Labor Day Weekend looked interesting with northeasterly winds on Saturday and light and variable winds on Sunday coupled with some easterly swell, so our hopes were high as we headed out into choppy seas on Saturday! The features for both days were shearwater flocks, these flocks were pretty easy to spot thanks to the Sooty Terns flying above most of them. We love beehives, the term we use for feeding flocks of seabirds, because you just never know what you might find in them. Luck was on our side and we had excellent views of a number of species in these flocks over the course of the weekend. In today's post I think we'll walk through each day, for while they had similarities in the form of these multi-species feeding flocks, each was also unique.
Saturday we had some wind so it was choppy and we headed in our usual direction to the south southeast in the morning. We started to see shearwaters and had a couple of Bridled Terns before we even reached the shelf break! Then we had what looked like a young Black-capped Petrel join us to check out the fish oil slick soon after we crossed into the slope waters. Interestingly enough, we had a couple of Black-cappeds with us at the end of the day as we approached the shelf! Usually these sharp looking gadfly petrels are in deeper water (Kate Sutherland).
By Sunday the wind had fallen out and we had calm seas. The Gulf Stream Current, which had been slack on Saturday (we even had reports of some down current), was again not running hard close to Hatteras (less than a knot), so we headed to the east! This put us a bit north of the ground we would usually cover and we were hoping to see what type of life was up there without running the risk of being swept too far to the north by the Gulf Stream. Again we had Cory's, Scopoli's, Cory's type (Kate Sutherland), and Audubon's Shearwaters on our way offshore.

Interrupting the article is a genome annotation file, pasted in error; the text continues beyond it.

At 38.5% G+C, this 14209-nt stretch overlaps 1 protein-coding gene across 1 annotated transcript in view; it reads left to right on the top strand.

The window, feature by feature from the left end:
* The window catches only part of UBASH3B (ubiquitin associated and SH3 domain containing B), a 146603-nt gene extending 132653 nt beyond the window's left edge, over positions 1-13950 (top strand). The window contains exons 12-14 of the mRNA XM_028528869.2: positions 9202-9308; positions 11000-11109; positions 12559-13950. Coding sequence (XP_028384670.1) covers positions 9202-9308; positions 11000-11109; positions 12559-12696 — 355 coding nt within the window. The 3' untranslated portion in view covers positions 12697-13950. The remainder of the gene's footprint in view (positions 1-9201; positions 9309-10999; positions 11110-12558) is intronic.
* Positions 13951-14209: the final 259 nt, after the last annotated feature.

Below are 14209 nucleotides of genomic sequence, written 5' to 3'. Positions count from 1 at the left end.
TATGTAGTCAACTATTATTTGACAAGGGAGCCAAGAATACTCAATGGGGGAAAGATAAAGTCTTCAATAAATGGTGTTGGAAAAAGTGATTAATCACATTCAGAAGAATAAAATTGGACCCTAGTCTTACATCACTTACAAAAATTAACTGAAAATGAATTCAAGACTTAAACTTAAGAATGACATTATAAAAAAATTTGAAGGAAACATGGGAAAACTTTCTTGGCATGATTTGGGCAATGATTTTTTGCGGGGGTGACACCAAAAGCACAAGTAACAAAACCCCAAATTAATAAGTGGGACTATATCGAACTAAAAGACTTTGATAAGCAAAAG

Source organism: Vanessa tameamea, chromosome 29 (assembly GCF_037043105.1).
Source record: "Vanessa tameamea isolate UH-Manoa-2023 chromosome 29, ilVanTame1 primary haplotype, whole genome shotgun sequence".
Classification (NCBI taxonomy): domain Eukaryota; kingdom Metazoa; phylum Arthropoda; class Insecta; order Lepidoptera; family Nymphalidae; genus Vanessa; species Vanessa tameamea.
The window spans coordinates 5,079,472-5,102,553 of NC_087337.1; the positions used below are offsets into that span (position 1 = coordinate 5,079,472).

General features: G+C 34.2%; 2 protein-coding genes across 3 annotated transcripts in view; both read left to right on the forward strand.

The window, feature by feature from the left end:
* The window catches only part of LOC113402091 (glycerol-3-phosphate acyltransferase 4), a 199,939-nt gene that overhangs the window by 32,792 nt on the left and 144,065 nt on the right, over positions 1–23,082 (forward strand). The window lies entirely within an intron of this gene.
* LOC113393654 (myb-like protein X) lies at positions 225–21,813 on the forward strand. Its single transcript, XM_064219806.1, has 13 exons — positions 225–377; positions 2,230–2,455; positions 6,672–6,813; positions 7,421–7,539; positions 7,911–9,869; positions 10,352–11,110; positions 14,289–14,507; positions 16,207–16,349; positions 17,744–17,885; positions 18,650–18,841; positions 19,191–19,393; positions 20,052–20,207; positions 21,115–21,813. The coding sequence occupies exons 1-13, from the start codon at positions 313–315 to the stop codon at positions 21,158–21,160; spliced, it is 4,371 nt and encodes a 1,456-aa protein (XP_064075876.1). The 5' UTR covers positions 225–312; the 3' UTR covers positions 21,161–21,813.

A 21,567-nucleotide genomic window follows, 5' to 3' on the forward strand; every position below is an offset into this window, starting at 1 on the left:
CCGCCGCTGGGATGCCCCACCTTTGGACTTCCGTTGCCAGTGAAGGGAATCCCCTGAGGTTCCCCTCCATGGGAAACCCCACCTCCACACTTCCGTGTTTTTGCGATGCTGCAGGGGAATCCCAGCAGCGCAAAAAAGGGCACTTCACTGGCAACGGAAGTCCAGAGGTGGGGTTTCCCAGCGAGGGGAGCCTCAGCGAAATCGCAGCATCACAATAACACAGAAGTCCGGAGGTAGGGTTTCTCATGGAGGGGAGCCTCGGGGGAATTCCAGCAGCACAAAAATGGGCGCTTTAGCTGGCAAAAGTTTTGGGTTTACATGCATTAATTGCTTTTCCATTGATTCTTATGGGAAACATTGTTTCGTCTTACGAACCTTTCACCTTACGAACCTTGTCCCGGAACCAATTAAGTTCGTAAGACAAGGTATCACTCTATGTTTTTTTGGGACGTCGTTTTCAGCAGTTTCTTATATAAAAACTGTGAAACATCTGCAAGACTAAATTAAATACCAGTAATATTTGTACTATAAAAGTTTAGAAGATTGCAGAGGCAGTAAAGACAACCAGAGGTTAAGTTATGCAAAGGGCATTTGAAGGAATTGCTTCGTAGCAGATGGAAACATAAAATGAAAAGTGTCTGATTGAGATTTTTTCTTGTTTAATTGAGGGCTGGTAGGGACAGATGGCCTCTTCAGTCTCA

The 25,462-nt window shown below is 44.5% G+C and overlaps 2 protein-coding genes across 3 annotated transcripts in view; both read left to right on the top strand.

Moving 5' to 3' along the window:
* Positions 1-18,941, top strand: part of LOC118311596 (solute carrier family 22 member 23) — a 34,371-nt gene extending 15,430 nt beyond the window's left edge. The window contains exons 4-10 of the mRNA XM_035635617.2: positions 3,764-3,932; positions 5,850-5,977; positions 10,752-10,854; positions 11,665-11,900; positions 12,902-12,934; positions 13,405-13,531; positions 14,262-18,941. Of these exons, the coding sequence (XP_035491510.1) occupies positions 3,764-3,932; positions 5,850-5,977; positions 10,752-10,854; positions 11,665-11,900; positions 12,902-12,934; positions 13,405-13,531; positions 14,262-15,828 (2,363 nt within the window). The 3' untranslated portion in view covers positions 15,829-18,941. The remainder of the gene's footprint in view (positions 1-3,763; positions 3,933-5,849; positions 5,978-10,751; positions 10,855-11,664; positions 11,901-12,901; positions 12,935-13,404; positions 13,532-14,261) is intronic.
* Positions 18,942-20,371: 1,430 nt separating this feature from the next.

Overall a great set of trips, and our last weekend of the year to run a couple back to back. The rest of our fall trips are Saturdays with an obligatory weather date on Sunday and we have space on our next departure on September 18 (19)! Thank you to everyone who joined us out there and a big thank you to our leaders, Ed Corey and Paul Laurent, for helping us out! Ed also contributed photos for this post, thanks, Ed!!
Species List for September 4 / 5
Black-capped Petrel - 37 to 40 / 26 to 27
Cory's Shearwater - 4 / 13
Scopoli's Shearwater - 29 / 14
Cory's / Scopoli's Shearwater - 118 / 415
Great Shearwater - 5 / 52 to 53
Audubon's Shearwater - 21 / 49
Wilson's Storm-Petrel - 86 / 93
Band-rumped Storm-Petrel - 2 to 3 / 0
Red-necked Phalarope - 11 to 12 / 2
Phalarope sp. - 0 / 1
Sooty Tern - 41 / 42 to 43
Bridled Tern - 2 / 4
Sooty / Bridled Tern - 0 / 3
Black Tern - 6 / 11
Pomarine Jaeger - 1 / 0
Long-tailed Jaeger - 1 / 2
American Redstart - 0 / 1 came aboard
Cuvier's Beaked Whale - 0 / 1
Atlantic Spotted Dolphin - 0 / 12 to 15
Silver-haired Bat - 0 / 1
Bat sp. - 0 / 1
Loggerhead Turtle - 0 / 1
Monarch - 0 / 2
Cloudless Sulphur - 3 / 7
Common Green Darner - 0 / 1
This Black-capped Petrel had very dark underwings! (Kate Sutherland)
As were Audubon's Shearwaters! This was a treat because sometimes these small black and white shearwaters can be a bit boat shy. (Ed Corey)